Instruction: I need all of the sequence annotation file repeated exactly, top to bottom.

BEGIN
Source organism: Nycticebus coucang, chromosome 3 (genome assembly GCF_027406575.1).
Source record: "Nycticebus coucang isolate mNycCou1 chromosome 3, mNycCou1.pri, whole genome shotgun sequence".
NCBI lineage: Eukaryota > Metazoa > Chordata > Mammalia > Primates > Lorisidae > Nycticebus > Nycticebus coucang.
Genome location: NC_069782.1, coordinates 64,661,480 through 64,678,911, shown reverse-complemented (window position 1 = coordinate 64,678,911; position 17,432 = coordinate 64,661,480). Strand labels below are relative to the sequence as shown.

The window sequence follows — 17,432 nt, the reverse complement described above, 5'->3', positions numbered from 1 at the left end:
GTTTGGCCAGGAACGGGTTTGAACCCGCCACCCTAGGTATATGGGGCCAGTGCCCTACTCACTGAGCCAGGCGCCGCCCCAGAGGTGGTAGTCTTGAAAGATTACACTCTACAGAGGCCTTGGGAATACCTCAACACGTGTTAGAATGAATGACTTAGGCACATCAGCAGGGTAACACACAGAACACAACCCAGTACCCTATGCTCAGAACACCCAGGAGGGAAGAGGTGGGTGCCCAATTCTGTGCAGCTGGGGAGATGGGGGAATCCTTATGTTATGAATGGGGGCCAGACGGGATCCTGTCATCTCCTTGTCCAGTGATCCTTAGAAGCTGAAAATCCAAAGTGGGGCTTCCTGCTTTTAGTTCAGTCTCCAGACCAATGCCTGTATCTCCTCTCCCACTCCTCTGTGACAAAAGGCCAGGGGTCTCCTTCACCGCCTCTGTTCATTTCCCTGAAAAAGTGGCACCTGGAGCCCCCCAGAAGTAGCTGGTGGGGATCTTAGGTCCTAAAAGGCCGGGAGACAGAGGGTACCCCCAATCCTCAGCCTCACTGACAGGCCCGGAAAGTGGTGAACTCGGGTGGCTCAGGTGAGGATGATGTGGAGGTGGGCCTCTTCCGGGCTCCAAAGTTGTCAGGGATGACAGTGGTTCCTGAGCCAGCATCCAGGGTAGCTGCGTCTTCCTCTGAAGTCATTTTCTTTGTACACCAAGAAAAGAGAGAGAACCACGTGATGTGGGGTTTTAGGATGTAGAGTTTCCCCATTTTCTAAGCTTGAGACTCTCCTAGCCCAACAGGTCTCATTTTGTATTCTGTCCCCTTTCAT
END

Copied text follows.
Source organism: Nycticebus coucang, chromosome 3 (genome assembly GCF_027406575.1).
Source record: "Nycticebus coucang isolate mNycCou1 chromosome 3, mNycCou1.pri, whole genome shotgun sequence".
NCBI lineage: Eukaryota > Metazoa > Chordata > Mammalia > Primates > Lorisidae > Nycticebus > Nycticebus coucang.
Genome location: NC_069782.1, coordinates 64,661,480 through 64,678,911, shown reverse-complemented (window position 1 = coordinate 64,678,911; position 17,432 = coordinate 64,661,480). Strand labels below are relative to the sequence as shown.

The window sequence follows — 17,432 nt, the reverse complement described above, 5'->3', positions numbered from 1 at the left end:
GTTTGGCCAGGAACGGGTTTGAACCCGCCACCCTAGGTATATGGGGCCAGTGCCCTACTCACTGAGCCAGGCGCCGCCCCAGAGGTGGTAGTCTTGAAAGATTACACTCTACAGAGGCCTTGGGAATACCTCAACACGTGTTAGAATGAATGACTTAGGCACATCAGCAGGGTAACACACAGAACACAACCCAGTACCCTATGCTCAGAACACCCAGGAGGGAAGAGGTGGGTGCCCAATTCTGTGCAGCTGGGGAGATGGGGGAATCCTTATGTTATGAATGGGGGCCAGACGGGATCCTGTCATCTCCTTGTCCAGTGATCCTTAGAAGCTGAAAATCCAAAGTGGGGCTTCCTGCTTTTAGTTCAGTCTCCAGACCAATGCCTGTATCTCCTCTCCCACTCCTCTGTGACAAAAGGCCAGGGGTCTCCTTCACCGCCTCTGTTCATTTCCCTGAAAAAGTGGCACCTGGAGCCCCCCAGAAGTAGCTGGTGGGGATCTTAGGTCCTAAAAGGCCGGGAGACAGAGGGTACCCCCAATCCTCAGCCTCACTGACAGGCCCGGAAAGTGGTGAACTCGGGTGGCTCAGGTGAGGATGATGTGGAGGTGGGCCTCTTCCGGGCTCCAAAGTTGTCAGGGATGACAGTGGTTCCTGAGCCAGCATCCAGGGTAGCTGCGTCTTCCTCTGAAGTCATTTTCTTTGTACACCAAGAAAAGAGAGAGAACCACGTGATGTGGGGTTTTAGGATGTAGAGTTTCCCCATTTTCTAAGCTTGAGACTCTCCTAGCCCAACAGGTCTCATTTTGTATTCTGTCCCCTTTCAT